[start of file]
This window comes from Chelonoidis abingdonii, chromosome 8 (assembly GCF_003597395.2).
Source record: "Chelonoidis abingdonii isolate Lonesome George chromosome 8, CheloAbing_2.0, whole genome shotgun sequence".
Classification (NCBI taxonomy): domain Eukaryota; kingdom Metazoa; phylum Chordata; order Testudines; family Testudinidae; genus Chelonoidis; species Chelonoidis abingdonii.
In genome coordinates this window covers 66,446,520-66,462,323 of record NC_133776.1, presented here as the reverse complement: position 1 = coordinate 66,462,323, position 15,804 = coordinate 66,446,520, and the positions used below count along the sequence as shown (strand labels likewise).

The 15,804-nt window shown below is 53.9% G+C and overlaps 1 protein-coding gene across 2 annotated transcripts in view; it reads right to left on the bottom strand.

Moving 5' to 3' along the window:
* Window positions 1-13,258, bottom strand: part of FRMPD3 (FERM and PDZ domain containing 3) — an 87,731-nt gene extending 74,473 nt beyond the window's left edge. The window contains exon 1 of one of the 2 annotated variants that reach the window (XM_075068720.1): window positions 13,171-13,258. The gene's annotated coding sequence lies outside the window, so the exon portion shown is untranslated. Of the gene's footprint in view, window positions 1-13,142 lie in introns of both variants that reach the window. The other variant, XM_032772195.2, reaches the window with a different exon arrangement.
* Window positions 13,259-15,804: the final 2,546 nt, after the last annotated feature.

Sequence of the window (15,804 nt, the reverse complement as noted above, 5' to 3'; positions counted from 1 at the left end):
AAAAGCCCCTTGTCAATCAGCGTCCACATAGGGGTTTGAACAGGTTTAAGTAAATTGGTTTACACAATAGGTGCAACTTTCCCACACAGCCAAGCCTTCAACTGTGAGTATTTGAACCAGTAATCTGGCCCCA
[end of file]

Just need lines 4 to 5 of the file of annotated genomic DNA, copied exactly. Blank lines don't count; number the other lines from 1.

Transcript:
In genome coordinates this window covers 66,446,520-66,462,323 of record NC_133776.1, presented here as the reverse complement: position 1 = coordinate 66,462,323, position 15,804 = coordinate 66,446,520, and the positions used below count along the sequence as shown (strand labels likewise).

The 15,804-nt window shown below is 53.9% G+C and overlaps 1 protein-coding gene across 2 annotated transcripts in view; it reads right to left on the bottom strand.